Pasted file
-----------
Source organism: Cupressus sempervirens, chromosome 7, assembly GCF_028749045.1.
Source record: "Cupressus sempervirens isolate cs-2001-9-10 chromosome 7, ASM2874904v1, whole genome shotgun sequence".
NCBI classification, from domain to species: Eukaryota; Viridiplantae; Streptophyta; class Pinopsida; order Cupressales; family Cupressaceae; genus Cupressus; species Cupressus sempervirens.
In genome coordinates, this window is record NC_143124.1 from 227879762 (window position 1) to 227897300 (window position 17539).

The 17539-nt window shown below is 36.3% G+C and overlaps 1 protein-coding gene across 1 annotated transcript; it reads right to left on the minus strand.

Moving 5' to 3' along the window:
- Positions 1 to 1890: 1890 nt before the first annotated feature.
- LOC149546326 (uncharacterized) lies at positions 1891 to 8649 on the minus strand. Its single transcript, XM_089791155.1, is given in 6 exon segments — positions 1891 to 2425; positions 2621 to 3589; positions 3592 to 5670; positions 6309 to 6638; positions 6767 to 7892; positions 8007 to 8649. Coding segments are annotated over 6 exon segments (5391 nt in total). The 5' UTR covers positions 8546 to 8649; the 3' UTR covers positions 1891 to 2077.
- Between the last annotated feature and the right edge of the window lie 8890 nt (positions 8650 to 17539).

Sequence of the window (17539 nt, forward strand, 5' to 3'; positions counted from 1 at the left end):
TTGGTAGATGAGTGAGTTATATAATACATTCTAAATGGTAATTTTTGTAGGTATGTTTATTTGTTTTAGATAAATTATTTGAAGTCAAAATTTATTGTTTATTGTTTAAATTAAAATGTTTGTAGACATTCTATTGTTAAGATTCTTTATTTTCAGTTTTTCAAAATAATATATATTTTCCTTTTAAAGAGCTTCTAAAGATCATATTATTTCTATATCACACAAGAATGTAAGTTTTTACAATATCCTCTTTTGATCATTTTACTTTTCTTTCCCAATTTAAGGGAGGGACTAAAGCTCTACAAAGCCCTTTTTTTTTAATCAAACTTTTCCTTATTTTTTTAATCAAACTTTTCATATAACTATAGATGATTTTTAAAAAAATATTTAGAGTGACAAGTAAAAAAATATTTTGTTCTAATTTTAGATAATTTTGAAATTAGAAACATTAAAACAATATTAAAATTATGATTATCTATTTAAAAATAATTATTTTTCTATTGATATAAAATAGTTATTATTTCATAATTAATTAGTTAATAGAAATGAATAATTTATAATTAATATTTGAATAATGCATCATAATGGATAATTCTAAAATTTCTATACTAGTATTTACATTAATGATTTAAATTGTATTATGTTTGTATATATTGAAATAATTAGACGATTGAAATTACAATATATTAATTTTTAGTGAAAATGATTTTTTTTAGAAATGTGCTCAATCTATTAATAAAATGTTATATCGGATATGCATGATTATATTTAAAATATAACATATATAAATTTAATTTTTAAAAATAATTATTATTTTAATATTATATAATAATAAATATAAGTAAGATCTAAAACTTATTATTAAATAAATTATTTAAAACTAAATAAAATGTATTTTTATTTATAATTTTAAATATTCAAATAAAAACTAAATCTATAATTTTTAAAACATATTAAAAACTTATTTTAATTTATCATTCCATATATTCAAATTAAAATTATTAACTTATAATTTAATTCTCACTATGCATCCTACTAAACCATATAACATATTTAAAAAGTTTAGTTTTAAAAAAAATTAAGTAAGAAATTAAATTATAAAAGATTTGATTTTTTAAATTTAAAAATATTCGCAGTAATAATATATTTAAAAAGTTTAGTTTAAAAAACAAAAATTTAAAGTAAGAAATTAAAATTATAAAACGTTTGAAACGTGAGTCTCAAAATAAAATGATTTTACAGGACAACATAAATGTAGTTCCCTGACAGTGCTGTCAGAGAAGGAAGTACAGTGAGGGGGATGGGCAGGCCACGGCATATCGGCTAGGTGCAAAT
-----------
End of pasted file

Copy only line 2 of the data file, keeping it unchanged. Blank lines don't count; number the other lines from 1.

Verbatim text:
Source record: "Cupressus sempervirens isolate cs-2001-9-10 chromosome 7, ASM2874904v1, whole genome shotgun sequence".